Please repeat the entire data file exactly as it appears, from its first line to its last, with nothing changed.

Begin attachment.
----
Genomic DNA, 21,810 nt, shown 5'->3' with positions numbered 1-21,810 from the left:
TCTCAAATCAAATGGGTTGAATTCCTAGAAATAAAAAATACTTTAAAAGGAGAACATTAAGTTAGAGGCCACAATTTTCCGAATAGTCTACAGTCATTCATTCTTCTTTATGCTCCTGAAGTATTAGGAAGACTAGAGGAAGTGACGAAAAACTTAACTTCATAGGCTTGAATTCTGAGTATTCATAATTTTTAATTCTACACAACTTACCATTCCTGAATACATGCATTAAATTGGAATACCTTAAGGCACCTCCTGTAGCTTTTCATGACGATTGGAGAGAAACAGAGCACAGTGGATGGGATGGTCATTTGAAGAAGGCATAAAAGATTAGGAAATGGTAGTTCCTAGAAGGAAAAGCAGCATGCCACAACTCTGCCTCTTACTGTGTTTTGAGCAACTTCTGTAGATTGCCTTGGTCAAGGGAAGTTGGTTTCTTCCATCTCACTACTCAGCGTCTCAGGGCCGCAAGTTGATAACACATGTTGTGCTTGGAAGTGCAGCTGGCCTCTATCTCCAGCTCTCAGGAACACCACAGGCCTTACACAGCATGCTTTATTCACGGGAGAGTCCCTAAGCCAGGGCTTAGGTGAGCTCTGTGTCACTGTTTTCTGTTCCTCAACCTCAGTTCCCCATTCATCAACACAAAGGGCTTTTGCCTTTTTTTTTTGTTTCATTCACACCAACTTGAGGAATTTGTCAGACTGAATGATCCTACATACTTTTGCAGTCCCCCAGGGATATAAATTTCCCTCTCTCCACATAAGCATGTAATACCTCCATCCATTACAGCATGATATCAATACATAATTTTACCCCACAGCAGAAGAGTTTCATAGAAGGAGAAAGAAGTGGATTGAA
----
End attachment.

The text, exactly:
Genomic DNA, 21,810 nt, shown 5'->3' with positions numbered 1-21,810 from the left:
TCTCAAATCAAATGGGTTGAATTCCTAGAAATAAAAAATACTTTAAAAGGAGAACATTAAGTTAGAGGCCACAATTTTCCGAATAGTCTACAGTCATTCATTCTTCTTTATGCTCCTGAAGTATTAGGAAGACTAGAGGAAGTGACGAAAAACTTAACTTCATAGGCTTGAATTCTGAGTATTCATAATTTTTAATTCTACACAACTTACCATTCCTGAATACATGCATTAAATTGGAATACCTTAAGGCACCTCCTGTAGCTTTTCATGACGATTGGAGAGAAACAGAGCACAGTGGATGGGATGGTCATTTGAAGAAGGCATAAAAGATTAGGAAATGGTAGTTCCTAGAAGGAAAAGCAGCATGCCACAACTCTGCCTCTTACTGTGTTTTGAGCAACTTCTGTAGATTGCCTTGGTCAAGGGAAGTTGGTTTCTTCCATCTCACTACTCAGCGTCTCAGGGCCGCAAGTTGATAACACATGTTGTGCTTGGAAGTGCAGCTGGCCTCTATCTCCAGCTCTCAGGAACACCACAGGCCTTACACAGCATGCTTTATTCACGGGAGAGTCCCTAAGCCAGGGCTTAGGTGAGCTCTGTGTCACTGTTTTCTGTTCCTCAACCTCAGTTCCCCATTCATCAACACAAAGGGCTTTTGCCTTTTTTTTTTGTTTCATTCACACCAACTTGAGGAATTTGTCAGACTGAATGATCCTACATACTTTTGCAGTCCCCCAGGGATATAAATTTCCCTCTCTCCACATAAGCATGTAATACCTCCATCCATTACAGCATGATATCAATACATAATTTTACCCCACAGCAGAAGAGTTTCATAGAAGGAGAAAGAAGTGGATTGAA